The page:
Intel executives have been vocal in their belief that the PC market is healthy despite analysts’ gloomy forecasts for that sector, and that it was the chip maker’s PC business that helped fuel record financial numbers in the third quarter.
Even with rivals experiencing tough going, Intel in the third quarter saw revenues hit $14.2 billion and net income of $3.5 billion, up 28 percent and 17 percent, respectively, over the same period in 2010. Much of that came off strong notebook PC sales, including sales in emerging markets, according to Intel President and CEO Paul Otellini.
Consumer PC sales in mature markets like the United States and Western Europe continued to be sluggish, but were more than offset by strong corporate sales and business in markets such as China, India, Turkey and Indonesia, Otellini said during a conference call with analysts and journalists Oct. 18.
“The global PC landscape is being reshaped,” he said, noting that China is now the world’s largest consumer of PCs, while Brazil is No. 3.
Emerging markets will continue to be an important segment for the company, which holds about 81 percent of the global processor space. According to Intel’s numbers, PC revenues grew 22 percent over the third quarter last year, and the business could jump as much as 10 percent in the fourth quarter. Overall, Intel is forecasting revenues for the fourth quarter to come in around $14.7 billion.
Intel’s financial numbers-which constitute the sixth consecutive quarter of record numbers-come at a time when Advanced Micro Devices, the world’s second-largest chip maker, has been forced to cut its third-quarter forecast due to problems in manufacturing partner Globalfoundries’ facility in Germany. AMD is scheduled to announce its quarterly numbers Oct. 27.
At the same time, executives with ARM Holdings, whose low-power chips run in most tablet PCs and smartphones, are taking aim at the PC market, and are developing chip designs to move up the ladder to compete more directly with Intel in both PCs and low-end servers. ARM officials announced Oct. 18 that it and manufacturing partner Taiwan Semiconductor Manufacturing Co. had taped out the first 20-nanometer multicore Cortex-A15 chip.
Otellini and Intel CFO Stacy Smith were asked several times by analysts about the challenge ARM represents to Intel in the PC space. Both were confident that Intel was in a better position than ARM, given the trends in the space, and they pointed to Intel’s strength in chip design and in manufacturing. Otellini said that as devices become smaller and the demand for lower power is coupled with the demand for better performance, the need for better transistor technology emerges. He noted Intel’s 3D Tri-Gate transistor technology, which promises both better power numbers and performance. It will make its debut in Intel’s upcoming “Ivy Bridge” chips, which will make their appearance in devices next year.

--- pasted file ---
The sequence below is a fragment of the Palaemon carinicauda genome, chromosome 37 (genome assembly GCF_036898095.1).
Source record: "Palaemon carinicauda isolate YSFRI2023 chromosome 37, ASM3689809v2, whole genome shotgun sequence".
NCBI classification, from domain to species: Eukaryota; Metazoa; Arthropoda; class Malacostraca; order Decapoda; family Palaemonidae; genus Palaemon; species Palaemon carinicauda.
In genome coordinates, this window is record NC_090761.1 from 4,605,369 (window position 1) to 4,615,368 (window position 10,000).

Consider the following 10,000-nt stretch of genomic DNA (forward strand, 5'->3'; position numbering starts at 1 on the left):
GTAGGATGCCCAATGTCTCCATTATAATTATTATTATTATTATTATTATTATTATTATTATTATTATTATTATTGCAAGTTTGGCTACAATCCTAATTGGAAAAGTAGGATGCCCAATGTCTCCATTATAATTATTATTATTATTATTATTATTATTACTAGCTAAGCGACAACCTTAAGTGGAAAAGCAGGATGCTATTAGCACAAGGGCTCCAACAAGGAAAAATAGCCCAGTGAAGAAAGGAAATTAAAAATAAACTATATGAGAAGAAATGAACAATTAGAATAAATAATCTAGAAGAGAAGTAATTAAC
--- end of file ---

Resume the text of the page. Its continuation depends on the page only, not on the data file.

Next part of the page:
“While there is certainly some possibility of ARM’s incursion into PCs, I think it’s going to be minimal,” Otellini said.
Smith said Intel has a significant lead in innovation over its rivals.
“We’re solving these problems of physics,” he said. “We’re two years ahead of everyone else.”
Intel also is pushing its ultrabook concept as a way to both energize the PC market and expand its reach into the booming mobile-device space, currently dominated by ARM. First pitched at the Computex 2011 show in May, the concept calls for ultra-thin-and-light notebooks that offer the benefits of traditional PCs with the features of tablets, including long battery life and instant-on capabilities. They also will include touch capabilities and constant Internet connections.
Acer and Asus have begun selling the first of the ultrabooks based on Intel’s current 2nd Generation Core Sandy Bridge chips; other OEMs are expected to follow soon. The big year for ultrabooks will be 2012, when systems based on the Ivy Bridge chips will appear, according to Intel officials. Consumers also will start seeing prices on the devices fall, Otellini said. The current ultrabooks come in at a low cost of $899, but he said he could see that dropping to $699 next year.
However, while Intel remained strong in the PC market, it still is trying to find a way into the mobile space. Sales of the company’s Atom chips, which are leading the charge into the tablet and smartphone markets, continued to struggle into the third quarter, falling 32 percent over the same period last year.
Otellini said smartphones powered by Intel’s “Medfield” Atom chips will start appearing in the first half of 2012, and he said Intel also will be a player in the tablet space. He also pointed to the expansion of Intel’s partnership with Google, which was announced last month at the Intel Developer Forum. The partnership calls for Google to optimize the Android mobile operating system for Atom. At the IDF show, the two companies showed off a prototype Android smartphone powered by an Atom Medfield chip.